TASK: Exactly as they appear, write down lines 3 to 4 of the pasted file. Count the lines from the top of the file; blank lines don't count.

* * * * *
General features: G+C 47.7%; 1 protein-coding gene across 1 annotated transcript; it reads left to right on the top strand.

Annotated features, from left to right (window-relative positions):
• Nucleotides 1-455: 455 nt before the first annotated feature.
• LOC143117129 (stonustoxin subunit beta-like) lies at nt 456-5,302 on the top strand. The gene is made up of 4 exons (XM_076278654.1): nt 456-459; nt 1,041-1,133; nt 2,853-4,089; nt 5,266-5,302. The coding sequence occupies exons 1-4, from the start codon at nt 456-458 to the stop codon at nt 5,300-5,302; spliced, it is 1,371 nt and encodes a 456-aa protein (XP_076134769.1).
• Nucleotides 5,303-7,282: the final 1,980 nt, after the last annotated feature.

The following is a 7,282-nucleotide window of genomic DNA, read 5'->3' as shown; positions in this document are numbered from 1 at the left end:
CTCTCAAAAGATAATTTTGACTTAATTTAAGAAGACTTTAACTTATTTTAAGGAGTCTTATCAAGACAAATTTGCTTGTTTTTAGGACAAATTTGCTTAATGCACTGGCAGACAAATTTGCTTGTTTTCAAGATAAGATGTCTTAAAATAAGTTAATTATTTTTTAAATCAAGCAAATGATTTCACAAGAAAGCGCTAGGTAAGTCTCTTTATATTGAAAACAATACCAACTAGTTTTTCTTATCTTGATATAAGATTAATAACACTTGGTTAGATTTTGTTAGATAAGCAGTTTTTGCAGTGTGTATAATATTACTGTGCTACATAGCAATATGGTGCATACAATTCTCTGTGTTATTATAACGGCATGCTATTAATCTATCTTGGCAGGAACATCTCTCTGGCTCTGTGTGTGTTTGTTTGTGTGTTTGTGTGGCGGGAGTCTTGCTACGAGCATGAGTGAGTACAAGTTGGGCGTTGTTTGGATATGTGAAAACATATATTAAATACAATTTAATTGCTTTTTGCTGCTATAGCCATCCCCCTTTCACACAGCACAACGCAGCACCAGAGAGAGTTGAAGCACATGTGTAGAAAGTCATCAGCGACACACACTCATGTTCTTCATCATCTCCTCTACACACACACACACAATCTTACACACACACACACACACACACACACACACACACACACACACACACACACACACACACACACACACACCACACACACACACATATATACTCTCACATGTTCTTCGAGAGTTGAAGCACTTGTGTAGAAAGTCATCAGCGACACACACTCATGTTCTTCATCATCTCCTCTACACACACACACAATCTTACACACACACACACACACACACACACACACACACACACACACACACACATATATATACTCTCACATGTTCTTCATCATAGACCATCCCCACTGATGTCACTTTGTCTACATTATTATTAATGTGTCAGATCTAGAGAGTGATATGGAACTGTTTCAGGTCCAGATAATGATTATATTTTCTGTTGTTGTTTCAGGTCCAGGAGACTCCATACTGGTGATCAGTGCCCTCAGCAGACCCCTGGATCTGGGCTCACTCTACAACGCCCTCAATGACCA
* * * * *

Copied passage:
• Nucleotides 1-455: 455 nt before the first annotated feature.
• LOC143117129 (stonustoxin subunit beta-like) lies at nt 456-5,302 on the top strand. The gene is made up of 4 exons (XM_076278654.1): nt 456-459; nt 1,041-1,133; nt 2,853-4,089; nt 5,266-5,302. The coding sequence occupies exons 1-4, from the start codon at nt 456-458 to the stop codon at nt 5,300-5,302; spliced, it is 1,371 nt and encodes a 456-aa protein (XP_076134769.1).